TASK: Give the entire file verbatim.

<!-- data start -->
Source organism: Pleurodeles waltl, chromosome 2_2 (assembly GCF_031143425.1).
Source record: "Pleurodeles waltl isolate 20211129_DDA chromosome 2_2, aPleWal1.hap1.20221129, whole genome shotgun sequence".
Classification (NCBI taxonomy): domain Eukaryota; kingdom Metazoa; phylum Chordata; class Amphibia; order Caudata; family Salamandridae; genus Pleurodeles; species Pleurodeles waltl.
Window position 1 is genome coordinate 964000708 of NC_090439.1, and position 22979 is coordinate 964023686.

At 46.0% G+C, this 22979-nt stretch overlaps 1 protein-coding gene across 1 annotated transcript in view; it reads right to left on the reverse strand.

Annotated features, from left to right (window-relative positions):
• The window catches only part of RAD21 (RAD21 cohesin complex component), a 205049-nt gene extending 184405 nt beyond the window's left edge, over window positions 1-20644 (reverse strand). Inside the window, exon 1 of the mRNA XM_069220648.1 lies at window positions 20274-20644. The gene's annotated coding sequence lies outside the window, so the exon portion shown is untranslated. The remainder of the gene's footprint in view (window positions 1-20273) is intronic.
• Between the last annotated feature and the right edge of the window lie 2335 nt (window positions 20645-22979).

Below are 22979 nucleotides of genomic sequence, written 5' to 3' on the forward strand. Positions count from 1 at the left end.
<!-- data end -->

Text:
Source organism: Pleurodeles waltl, chromosome 2_2 (assembly GCF_031143425.1).
Source record: "Pleurodeles waltl isolate 20211129_DDA chromosome 2_2, aPleWal1.hap1.20221129, whole genome shotgun sequence".
Classification (NCBI taxonomy): domain Eukaryota; kingdom Metazoa; phylum Chordata; class Amphibia; order Caudata; family Salamandridae; genus Pleurodeles; species Pleurodeles waltl.
Window position 1 is genome coordinate 964000708 of NC_090439.1, and position 22979 is coordinate 964023686.

At 46.0% G+C, this 22979-nt stretch overlaps 1 protein-coding gene across 1 annotated transcript in view; it reads right to left on the reverse strand.

Annotated features, from left to right (window-relative positions):
• The window catches only part of RAD21 (RAD21 cohesin complex component), a 205049-nt gene extending 184405 nt beyond the window's left edge, over window positions 1-20644 (reverse strand). Inside the window, exon 1 of the mRNA XM_069220648.1 lies at window positions 20274-20644. The gene's annotated coding sequence lies outside the window, so the exon portion shown is untranslated. The remainder of the gene's footprint in view (window positions 1-20273) is intronic.
• Between the last annotated feature and the right edge of the window lie 2335 nt (window positions 20645-22979).

Below are 22979 nucleotides of genomic sequence, written 5' to 3' on the forward strand. Positions count from 1 at the left end.